Maryland-based Offit Kurman has added labor and employment attorneys Neil A. Morris and Richard R. Morris to its Philadelphia office from Haddonfield, N.J.-based Archer & Greiner.
The father-and-son duo, who joined the firm as principals Jan. 2, brings Offit Kurman its first Philadelphia-based labor and employment practice.
They were previously partners in Archer & Greiner’s Philadelphia office, which they joined in 2008 when it merged with their previous firm, Pelino & Lentz.
According to managing principal Theodore A. Offit, the firm has a large labor and employment practice in its Washington, D.C., and Maryland offices, but felt it needed a practice presence in its Philadelphia office.
“Labor and employment’s one of our top practice groups in the entire region and Philadelphia’s a much more active labor market than D.C. or Baltimore,” Offit said.
Offit said the firm knew it needed to bring aboard attorneys with strong ties to and an established practice in the Philadelphia region.
That’s where the Morrises, who serve as labor counsel for more than 20 municipalities in the Greater Philadelphia area, came in.
“We grow by adding high-end, quality lawyers and people,” Offit said. “Neil and Richard’s track record really speaks for itself. They’re Philadelphia people and we realize that, for our firm to grow in Philadelphia, we have to grow through Philadelphia leadership.”
Neil Morris told The Legal that while he and his son were happy at Archer & Greiner, they were approached by a recruiting firm—Conshohocken, Pa.-based Alevistar Group—about joining Offit Kurman and were intrigued by the idea of joining a growing firm and building a labor and employment practice from the ground up in Philadelphia.
“I’m going to chair the labor department [in Philadelphia] and, together with Richard, we’re going to grow it,” Morris said. “What that means is you can put your stamp on what’s happening. … It’s always better to have more control over your practice.”
The other selling point, Morris added, was Offit Kurman’s compensation system, which he said is designed to objectively reward individual attorneys for the amount of business they bring into the firm, as well as the amount of work they do.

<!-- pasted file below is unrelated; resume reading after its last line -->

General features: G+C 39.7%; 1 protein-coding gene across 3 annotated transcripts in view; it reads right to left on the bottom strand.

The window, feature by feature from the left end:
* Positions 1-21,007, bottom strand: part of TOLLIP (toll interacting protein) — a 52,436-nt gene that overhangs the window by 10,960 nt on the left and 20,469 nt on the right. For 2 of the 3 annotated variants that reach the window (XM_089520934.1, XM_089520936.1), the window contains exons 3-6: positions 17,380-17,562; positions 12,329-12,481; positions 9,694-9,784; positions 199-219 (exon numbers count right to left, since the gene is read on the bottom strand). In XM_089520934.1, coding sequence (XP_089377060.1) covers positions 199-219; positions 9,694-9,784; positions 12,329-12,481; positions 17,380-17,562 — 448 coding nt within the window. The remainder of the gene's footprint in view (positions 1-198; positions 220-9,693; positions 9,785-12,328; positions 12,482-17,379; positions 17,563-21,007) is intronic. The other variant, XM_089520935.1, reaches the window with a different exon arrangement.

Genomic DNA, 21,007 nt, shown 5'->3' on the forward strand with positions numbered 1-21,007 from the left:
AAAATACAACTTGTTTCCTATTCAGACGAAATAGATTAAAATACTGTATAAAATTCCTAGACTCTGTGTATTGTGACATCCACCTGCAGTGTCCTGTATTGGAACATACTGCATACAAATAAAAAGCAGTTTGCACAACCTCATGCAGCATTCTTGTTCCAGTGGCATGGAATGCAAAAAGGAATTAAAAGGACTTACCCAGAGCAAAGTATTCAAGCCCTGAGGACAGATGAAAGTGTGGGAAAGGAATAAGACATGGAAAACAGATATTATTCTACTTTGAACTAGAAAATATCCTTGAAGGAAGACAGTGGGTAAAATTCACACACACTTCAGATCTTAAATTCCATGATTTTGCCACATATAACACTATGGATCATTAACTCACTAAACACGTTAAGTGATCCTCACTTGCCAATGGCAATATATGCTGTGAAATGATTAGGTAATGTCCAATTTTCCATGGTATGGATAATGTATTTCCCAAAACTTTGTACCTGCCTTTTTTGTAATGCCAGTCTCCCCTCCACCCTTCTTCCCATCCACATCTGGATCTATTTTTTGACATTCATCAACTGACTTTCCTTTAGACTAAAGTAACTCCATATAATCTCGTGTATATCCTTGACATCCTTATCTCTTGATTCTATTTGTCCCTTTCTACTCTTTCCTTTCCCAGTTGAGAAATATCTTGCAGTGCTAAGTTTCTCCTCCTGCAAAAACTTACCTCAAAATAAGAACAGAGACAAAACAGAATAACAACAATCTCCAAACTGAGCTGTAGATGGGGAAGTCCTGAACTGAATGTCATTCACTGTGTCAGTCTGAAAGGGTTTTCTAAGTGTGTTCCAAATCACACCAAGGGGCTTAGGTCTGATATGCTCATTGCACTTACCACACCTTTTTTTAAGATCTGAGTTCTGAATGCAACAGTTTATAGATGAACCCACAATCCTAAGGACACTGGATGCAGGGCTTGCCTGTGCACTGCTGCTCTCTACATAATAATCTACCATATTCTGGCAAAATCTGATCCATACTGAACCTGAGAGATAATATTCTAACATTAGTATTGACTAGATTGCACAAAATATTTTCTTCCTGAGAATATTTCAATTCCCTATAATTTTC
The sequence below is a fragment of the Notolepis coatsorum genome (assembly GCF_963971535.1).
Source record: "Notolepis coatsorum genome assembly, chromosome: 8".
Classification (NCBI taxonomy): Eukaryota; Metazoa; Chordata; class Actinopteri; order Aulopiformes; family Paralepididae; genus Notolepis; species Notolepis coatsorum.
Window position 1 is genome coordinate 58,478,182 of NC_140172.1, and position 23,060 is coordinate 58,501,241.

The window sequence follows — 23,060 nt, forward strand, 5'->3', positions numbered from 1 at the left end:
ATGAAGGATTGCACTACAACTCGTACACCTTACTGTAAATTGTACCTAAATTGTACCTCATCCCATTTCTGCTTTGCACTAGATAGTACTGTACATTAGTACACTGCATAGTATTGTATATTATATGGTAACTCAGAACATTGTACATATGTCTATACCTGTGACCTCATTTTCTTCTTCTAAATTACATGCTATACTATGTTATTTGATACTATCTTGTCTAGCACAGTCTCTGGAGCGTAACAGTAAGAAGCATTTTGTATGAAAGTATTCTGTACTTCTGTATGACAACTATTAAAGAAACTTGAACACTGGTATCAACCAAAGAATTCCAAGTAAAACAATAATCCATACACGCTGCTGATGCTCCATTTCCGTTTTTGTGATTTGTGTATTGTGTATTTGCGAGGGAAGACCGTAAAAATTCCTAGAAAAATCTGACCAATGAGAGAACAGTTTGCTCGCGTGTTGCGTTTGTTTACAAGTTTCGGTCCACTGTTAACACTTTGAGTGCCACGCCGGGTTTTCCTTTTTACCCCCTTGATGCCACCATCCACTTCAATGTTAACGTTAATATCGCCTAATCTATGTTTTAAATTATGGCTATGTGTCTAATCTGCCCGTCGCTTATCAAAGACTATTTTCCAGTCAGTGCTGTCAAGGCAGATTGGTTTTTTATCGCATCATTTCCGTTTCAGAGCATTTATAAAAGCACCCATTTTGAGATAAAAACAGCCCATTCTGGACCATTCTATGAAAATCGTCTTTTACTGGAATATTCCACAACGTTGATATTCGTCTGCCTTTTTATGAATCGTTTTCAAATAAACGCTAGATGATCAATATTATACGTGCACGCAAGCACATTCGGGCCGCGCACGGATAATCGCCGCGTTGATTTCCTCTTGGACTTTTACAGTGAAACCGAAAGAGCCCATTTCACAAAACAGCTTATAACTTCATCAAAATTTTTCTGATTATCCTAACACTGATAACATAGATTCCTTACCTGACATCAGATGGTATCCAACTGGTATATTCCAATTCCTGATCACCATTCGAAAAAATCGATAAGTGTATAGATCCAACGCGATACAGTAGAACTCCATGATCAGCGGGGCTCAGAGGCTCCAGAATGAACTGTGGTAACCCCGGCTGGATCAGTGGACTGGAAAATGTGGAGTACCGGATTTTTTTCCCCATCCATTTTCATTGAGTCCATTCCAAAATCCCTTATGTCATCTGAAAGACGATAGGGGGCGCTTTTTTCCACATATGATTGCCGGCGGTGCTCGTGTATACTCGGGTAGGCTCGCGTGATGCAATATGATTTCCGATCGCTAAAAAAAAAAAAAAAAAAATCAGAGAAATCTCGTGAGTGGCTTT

As Offit told The Legal in 2012, business origination is not just a component of the firm’s compensation system, but a driver, and the firm pays a premium to attorneys at all levels for generating work.
In addition, Offit said, the firm rewards attorneys for the amount of hours they bill.
Morris said the objective pay system sets Offit Kurman apart from most other firms.
“In many other firms—I’m not just speaking about Archer—you could have a great year, but if the firm as a whole doesn’t do so well you’re going to suffer as well,” Morris said. “At this firm, there’s some individuality in the compensation scheme.”
Archer & Greiner President Christopher R. Gibson told The Legal on Tuesday that his firm’s compensation system is based on both subjective and objective factors, including origination, but acknowledged that pay can be affected by the firm’s overall performance.
“We probably are a little bit more of the old school ‘all boats rise with the tide and get lower when the tide goes out’ [approach],” Gibson said, but added that the firm does have a discretionary bonus pool it uses to compensate attorneys who perform particularly well.
Firm leaders and consultants told The Legal in November that many large firms are looking at moving away from origination-based compensation and toward models that take into account other factors, such as profitability and investment time.
But Offit said Tuesday that its pay system plays a significant role in attracting laterals, and the firm, which more than doubled the size of its Philadelphia office to 24 attorneys in 2013, aims to continue growing by bringing on experienced attorneys with established practices and books of business.
The Morrises’ practice centers on counseling municipal governments on labor and employment issues, meaning everything from contract bids and collective bargaining agreements to employee grievances and discipline.
Neil Morris said changes in federal, state and local laws in recent years have led to an uptick in employee claims alleging age, race, disability and sexual discrimination against municipalities.
According to Morris, employees are increasingly filing these claims following disciplinary action by the municipalities that employ them.
“We’re finding more and more of these additional claims outside of the normal grievances and things of that nature,” Morris said.
Morris said there wasn’t much of a question as to whether his and his son’s municipal clients would follow them to Offit Kurman because they’ve been working together since before the Morrises joined Archer & Greiner.
In addition, Morris said, although Archer & Greiner has a large firmwide labor and employment practice, he and his son were the only attorneys at the firm whose practices centered on representing municipalities in the Greater Philadelphia region.
“Our clients essentially deal with us and there wasn’t a lot of other contact with other attorneys” at Archer & Greiner, Morris said.
Gibson said it was true that “most, if not all” of the Morrises’ clients followed them to Archer & Greiner, noting that those municipalities did not have much of a need for Archer & Greiner’s services beyond labor and employment work.
Morris added that Offit Kurman also provides him and his son with the opportunity to build up the private labor law portion of their practice by cross-selling their services to the firm’s business and commercial clients.
The addition of the Morrises came on the heels of a busy second half of 2013 for Offit Kurman, during which the firm added 10 attorneys in Philadelphia, including five-lawyer tax and estate planning boutique Fineburg Law Associates in September and litigators Philip Vogler, Michael Haley and Adam Brownstein from Flaster Greenberg in August.